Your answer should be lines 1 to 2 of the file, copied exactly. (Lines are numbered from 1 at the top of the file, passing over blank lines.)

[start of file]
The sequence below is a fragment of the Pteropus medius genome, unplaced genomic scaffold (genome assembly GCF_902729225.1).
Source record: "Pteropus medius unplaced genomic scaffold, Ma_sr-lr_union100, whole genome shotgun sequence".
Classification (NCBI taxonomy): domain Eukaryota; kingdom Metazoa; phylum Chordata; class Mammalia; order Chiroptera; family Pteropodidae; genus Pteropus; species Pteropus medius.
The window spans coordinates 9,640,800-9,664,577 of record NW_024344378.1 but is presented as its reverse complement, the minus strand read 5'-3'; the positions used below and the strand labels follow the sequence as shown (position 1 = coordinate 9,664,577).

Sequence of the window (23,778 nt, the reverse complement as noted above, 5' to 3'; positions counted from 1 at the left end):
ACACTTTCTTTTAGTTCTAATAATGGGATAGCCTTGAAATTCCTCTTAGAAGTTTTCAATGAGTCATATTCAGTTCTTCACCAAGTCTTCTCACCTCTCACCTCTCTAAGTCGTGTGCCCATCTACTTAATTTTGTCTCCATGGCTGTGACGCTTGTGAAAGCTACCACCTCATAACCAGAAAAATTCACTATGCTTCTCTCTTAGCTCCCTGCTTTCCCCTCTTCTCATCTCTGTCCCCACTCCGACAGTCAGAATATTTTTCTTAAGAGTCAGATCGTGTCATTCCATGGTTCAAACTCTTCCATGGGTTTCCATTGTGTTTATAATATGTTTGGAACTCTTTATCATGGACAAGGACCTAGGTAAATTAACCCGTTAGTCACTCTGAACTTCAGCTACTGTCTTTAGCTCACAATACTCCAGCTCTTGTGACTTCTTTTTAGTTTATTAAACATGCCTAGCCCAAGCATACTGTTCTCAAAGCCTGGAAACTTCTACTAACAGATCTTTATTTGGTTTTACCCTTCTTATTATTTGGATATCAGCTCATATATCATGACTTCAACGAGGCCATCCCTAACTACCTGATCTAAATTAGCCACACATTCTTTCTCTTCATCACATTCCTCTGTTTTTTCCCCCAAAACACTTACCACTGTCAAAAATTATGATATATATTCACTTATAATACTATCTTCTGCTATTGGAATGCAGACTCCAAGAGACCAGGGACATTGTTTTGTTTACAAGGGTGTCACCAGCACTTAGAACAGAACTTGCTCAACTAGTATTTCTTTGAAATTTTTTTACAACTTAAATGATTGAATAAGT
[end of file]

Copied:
The sequence below is a fragment of the Pteropus medius genome, unplaced genomic scaffold (genome assembly GCF_902729225.1).
Source record: "Pteropus medius unplaced genomic scaffold, Ma_sr-lr_union100, whole genome shotgun sequence".